When you read The New York Times’ technology section today, you will see an ad from Google at the top of the page featuring a 360-degree video clip on the left and a still image with a “Come Explore” button on the right. Clicking on the button, you will be directed to an in-browser 360-degree series titled “The Hidden Worlds of the National Parks.”
There, you can watch a glacier recede at Kenai Fjords in Alaska, fly over an active volcano in Hawaii or ride horseback through the Bryce Canyon in Utah.
This is one of the latest examples on how marketers and advertisers are tackling the distribution issue in virtual reality: pointing people to a 360-degree video experience with a teaser clip or display ad on a big publisher. Viewers don’t have to buy a headset, download a separate VR app or go to YouTube.
Jack-In-The-Box, for example, promoted its Brewhouse Bacon Burger last month with a contextual ad on Twitch linking viewers back to a 360-degree video around its juicy burger. Sarah Bachman, vp of mobile strategy for Horizon Media, the agency behind Jack-In-The-Box, declined to disclose how her team measures the campaign as she is not authorized by the brand.
Still, it’s unclear if serving teaser content on a major publisher can truly help brands extend the reach of their VR efforts. At the moment, there is no single scaled VR solution, so it requires a varied but deliberate distribution plan and lots of testing, said Bachman.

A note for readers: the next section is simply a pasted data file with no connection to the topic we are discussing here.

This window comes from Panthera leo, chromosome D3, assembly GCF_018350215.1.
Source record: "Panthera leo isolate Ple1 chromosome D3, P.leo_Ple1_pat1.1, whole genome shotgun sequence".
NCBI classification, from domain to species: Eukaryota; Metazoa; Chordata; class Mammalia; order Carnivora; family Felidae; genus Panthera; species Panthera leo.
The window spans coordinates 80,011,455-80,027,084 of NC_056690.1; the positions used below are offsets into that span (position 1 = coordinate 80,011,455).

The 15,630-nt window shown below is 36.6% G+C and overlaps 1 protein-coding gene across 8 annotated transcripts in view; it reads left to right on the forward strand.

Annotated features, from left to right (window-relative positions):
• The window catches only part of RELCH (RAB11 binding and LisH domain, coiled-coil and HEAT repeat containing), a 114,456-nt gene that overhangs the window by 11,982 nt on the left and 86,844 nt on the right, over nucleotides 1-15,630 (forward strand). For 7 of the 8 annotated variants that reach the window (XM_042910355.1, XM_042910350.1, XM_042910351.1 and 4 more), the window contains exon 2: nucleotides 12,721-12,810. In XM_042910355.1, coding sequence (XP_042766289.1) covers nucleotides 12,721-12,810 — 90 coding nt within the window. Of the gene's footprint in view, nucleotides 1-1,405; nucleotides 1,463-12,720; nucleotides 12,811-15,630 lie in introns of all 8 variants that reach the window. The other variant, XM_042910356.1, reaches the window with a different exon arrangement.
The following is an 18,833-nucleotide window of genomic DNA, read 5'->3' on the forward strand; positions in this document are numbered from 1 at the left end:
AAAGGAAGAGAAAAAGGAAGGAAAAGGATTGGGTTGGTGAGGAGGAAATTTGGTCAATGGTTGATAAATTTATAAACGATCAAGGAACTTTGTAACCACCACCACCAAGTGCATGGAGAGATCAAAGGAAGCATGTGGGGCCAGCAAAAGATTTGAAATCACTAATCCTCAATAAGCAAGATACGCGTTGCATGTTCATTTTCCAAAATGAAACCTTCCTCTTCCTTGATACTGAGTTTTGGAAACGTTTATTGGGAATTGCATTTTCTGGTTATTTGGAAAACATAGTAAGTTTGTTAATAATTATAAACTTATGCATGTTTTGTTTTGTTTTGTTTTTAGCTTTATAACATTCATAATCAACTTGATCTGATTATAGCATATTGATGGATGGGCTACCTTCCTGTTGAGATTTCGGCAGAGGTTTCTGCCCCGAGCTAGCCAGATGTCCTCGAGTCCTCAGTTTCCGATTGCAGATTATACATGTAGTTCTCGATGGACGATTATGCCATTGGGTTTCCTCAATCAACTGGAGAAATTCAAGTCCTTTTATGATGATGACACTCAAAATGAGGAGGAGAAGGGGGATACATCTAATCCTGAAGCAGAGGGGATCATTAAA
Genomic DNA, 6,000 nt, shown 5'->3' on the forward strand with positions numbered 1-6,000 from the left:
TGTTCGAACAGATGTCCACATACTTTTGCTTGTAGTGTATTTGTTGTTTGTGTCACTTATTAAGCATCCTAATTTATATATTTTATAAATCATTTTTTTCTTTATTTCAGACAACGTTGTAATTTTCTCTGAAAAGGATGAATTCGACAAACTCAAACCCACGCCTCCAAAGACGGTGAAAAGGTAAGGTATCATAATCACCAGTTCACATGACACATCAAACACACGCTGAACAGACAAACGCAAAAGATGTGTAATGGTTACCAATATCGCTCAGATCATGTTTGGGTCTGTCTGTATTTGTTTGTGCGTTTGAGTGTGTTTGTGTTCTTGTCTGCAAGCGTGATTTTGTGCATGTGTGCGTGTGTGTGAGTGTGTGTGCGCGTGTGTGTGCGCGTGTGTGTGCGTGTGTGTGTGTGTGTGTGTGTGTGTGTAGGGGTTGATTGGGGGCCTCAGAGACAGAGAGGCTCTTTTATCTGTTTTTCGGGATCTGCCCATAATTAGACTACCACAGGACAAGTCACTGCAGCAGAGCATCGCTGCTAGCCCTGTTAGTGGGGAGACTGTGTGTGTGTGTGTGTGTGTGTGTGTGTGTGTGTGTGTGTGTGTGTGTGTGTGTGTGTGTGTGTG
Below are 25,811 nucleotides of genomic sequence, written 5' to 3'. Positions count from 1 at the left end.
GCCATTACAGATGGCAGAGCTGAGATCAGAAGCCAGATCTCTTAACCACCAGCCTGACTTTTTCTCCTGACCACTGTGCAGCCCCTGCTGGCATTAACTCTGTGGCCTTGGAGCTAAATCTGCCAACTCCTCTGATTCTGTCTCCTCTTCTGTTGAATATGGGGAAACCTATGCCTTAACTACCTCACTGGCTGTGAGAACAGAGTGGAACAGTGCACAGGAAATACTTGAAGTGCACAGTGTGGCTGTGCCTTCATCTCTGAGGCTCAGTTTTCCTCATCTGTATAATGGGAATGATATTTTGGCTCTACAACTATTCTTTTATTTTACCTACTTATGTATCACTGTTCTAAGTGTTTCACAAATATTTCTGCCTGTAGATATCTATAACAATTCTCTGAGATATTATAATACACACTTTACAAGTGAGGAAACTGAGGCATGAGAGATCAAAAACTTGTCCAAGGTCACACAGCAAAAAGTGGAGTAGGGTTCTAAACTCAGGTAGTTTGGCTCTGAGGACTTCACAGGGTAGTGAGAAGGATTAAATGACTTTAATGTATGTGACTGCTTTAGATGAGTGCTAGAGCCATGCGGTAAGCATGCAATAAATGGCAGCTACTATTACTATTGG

The prevailing approach for distributing VR content is through a mobile app like Google Cardboard or via YouTube and Facebook. The former requires downloading the app, which is an additional barrier to consumer adoption, while the latter requires embedding the content back on a website. This amounts to a broken 360-degree experience, explained Michael Rucker, co-founder and chief operating officer for VR company OmniVirt that provides the technology for the two campaigns above.
“Publishers should be able to power VR experiences right on their own media property as they have been investing in this space. But rendering a 360-degree video across all of a publisher’s different platforms is a difficult technical challenge,” he said.
Teaser content on major publishers aside, agency Arnold Worldwide has been testing out the organic reach of new distribution platforms like Littlstar (via an unpaid partnership) and Samsung VR (think of both platforms as the VR equivalent of YouTube) since this past April in its “Instant Caribbean Vacation” 360-degree video experience for Carnival Cruise Line.
“On these two platforms, we are focused on organic views only right now. That, in part, will help justify any paid media support we opt to put behind those platform placements down the road,” said Sean Will, vp and director of digital production for Arnold Worldwide. “Content-wise, I think we need to build more embedded interactions. For example, Google has created some nice experiences with its street map technology, like the VR tour of Dublin.”
Since those methods could help consumers get more familiar with 360-degree videos, brands are less hesitant to invest in VR. The distribution issue of real immersive VR experiences like Oculus Rift and HTC Vive, however, still remains unsolved, according to Dave Meeker, vp of agency Isobar’s U.S. operations.
“Remember, 360 is just an entry point to VR. If a brand wants to do VR, there’s no clear path to success at the moment. The question is, do I go for scale, or do I go for big impact?” he said. “We are still at an early stage, but the potential is absolutely here. We are not limited by the technology, but we are limited by the adoption of the technology.”
This article was originally published in Digiday